“We could take the crew, on our ship, go home,” I suggested.
“You could. How many extra bodies could you feed, supply oxygen to, and water, for the duration of your return visit?”
I did the maths in my head. Everything in space was fine-tuned—there was always a little excess, to allow for any unexpected issues, but enough for 34 crew members? Enough for one, my mind said, but I shook the thought away. “Not enough.”
“Are you going to reboot me?” Godmother asked, her voice unemotional.
“I don’t know.” Ren could do it—we could try. “I need to think.”
“Pip?” The voice was from inside the room this time, and Ren was floating towards me, his satchel stuffed to the brim with various items he’d already managed to strip and steal. “What’s going on?”
I turned to him, and as I did, my eyes passed over an extra row of empty pods. And it sparked an idea. What if one wasn’t empty?
“Ren, I need you to do something for me.”
He clunked into the room, the thud of his boots echoing unevenly in the cold space. “Is that…are they?”
“They’re alive. And this is Rosa,” I said, putting my hand on her pod.
He nodded once and stepped towards it. “I should be able to get them open, just need a moment to figure out the programming.”
“No. Not that, Ren. Godmother,” I said, and Ren looked around confused as Godmother answered.
“Yes, Captain Prince,” she said.
“I’d like access an extra pod,” I said.
“Pip, what are you doing?” Ren took hold of my arm.
“I’m staying here,” I said, my voice wavering as I said it out loud. A plan that suddenly seemed so ridiculous. “If we wake the crew now, Godmother will have to kill them.”
I explained what Godmother had told me. His face became increasingly sharp with frown lines as he listened.
“You can’t just wait it out, what if someone else finds the ship?” he said after.
“They won’t, because you’re going to flag this bit of space as dangerous, inaccessible, too risky to approach. You’ll report back to EQ that you’ve taken all the minerals you can, and that there’s nothing else of note here.”
Ren blinked. “You can’t be serious.”
“I can’t let them die,” I said. “I can’t let her die.”
“But you don’t have to stay with her.”
“I do. I don’t want her to be alone when she wakes up.”
“We could just take her, leave the others.” His grip on my arm tightened.
“That is an option,” Godmother said. “But you would have to shut me down, or I’d have to kill her. If you shut me down, they might all die.”
I thought about the option again for a moment—but only a moment. “We can’t do that. We can’t kill 33 people to save one.”
“I can’t just leave you here,” Ren said.
“You can, and you will.”
“Please, Pip, don’t do this.” He pulled me closer, lifted my chin, kissed me. “Don’t leave. I don’t want to be alone either.” He took a breath. “I love you.”
“I’m sorry, it’s the only option,” I said, feeling a coldness wash over me as I resisted saying the words he’d want to hear back, even if I felt differently. It was easier this way.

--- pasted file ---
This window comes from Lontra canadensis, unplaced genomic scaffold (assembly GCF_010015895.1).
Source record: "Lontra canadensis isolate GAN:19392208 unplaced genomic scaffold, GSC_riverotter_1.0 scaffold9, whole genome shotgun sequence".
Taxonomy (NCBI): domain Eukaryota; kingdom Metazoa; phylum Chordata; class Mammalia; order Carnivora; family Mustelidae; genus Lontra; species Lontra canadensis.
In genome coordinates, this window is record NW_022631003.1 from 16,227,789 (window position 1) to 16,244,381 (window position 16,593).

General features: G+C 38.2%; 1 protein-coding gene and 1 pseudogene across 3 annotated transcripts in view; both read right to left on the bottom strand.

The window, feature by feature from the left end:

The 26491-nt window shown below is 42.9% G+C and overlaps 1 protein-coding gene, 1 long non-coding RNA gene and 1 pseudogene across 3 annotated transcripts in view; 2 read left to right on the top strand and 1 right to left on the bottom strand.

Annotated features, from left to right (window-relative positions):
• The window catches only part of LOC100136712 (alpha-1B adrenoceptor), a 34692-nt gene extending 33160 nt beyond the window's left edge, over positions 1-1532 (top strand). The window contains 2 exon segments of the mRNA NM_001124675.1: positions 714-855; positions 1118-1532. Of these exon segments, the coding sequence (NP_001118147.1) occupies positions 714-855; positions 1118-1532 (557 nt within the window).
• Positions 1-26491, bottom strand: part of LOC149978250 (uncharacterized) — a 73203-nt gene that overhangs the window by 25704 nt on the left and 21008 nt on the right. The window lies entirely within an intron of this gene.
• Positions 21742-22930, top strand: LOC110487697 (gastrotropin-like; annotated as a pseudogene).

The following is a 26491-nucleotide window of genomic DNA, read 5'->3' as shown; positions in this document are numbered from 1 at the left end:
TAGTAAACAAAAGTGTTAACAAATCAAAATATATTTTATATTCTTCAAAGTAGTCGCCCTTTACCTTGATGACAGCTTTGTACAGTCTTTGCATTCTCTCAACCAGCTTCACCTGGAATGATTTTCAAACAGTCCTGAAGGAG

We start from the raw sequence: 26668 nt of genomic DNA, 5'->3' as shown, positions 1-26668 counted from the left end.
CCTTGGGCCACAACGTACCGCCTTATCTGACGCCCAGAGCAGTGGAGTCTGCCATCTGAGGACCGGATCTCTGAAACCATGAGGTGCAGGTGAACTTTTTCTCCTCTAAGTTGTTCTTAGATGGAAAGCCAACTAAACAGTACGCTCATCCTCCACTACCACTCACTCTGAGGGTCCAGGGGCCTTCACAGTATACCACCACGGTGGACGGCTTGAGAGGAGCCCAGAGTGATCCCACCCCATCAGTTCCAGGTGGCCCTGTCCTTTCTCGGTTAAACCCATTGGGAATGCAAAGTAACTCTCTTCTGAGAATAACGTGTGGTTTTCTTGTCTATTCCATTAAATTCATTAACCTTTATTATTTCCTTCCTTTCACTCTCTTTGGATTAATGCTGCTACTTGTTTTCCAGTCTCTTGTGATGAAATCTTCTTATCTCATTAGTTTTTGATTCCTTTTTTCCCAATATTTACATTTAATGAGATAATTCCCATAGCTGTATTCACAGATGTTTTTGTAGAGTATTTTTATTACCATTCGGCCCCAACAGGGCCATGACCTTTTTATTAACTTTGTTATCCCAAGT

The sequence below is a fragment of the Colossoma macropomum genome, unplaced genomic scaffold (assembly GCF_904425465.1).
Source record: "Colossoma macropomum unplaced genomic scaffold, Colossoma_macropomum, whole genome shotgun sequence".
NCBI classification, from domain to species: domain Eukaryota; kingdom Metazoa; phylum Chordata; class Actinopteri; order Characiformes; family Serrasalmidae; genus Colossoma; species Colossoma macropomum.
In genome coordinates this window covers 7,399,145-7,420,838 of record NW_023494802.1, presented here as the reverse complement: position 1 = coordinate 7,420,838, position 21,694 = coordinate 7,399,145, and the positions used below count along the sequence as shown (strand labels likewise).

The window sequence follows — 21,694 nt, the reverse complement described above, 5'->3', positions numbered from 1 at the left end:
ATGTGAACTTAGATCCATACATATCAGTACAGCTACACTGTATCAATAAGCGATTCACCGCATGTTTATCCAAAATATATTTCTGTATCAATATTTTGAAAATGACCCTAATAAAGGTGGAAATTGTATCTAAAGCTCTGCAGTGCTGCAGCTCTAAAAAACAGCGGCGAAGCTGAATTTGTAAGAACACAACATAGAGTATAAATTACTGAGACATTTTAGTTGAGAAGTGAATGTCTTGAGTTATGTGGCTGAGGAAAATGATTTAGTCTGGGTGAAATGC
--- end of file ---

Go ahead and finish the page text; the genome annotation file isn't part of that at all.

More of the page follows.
He stared at me for a long minute, jaw clenched. “Okay,” he said. “Whatever you wish, I’ll do my best to make it happen.”
“You can salvage what you want from here, that should make you enough money to get that new ship you’ve always wanted.” I smiled and squeezed his hand, though the gesture felt shallow. “Just make sure you’re back before the next hour, so you can stop the others from putting out the signal.”
“You think they’ll just go along with it?”
I sucked in a breath. “Tell them it’s dangerous, a reactor leak or something. That I came across it and had to be quarantined, or had a horrible accident, or just use your powers of persuasion, you’ve always been good at that.”
“You think I’m the one with the silver tongue?” he said.
“Please. Let me go.”
He exhaled sharply and stared at me for what felt like eternity. And I wondered if I’d break under that stare—if I’d give up on my plan and go with him. But then he just nodded. “If this is what you really want, then I’ll find a way.”
I nodded and squeezed his hand, but he pulled it away, a pained look on his face. “Thank you,” I mouthed.
He turned, and as he floated out the door into the hallway, he said his final words to me. “Sleep well, my Prince.”
Before I could talk myself out of it, I took off my spacesuit, opened the lid of one of the pods and stepped inside. I connected tubes to my side, a mask over my face, and asked Godmother to initiate cryo-sleep, set it for ninety years. When I would wake, I could claim the ship as salvage and take over as Captain, to end EQ’s protocols. It was a selfless act, I told myself, even if it did give me command of the most valuable ship the system had seen—a powerful one, at that. One that could maybe, just maybe, expose EQ for who they really are. But that would be something to worry about on awakening.
As the liquid rose around me, and I fell into a long slumber, I wondered what I’d dream of, if I’d dream at all. I imagined how different things would be in ninety years. Ren would be gone, and that hurt the most. But then I thought of Rosa. She would wake with me, and we’d finally be a family again. A sleeping beauty, destined to wake into a whole new world.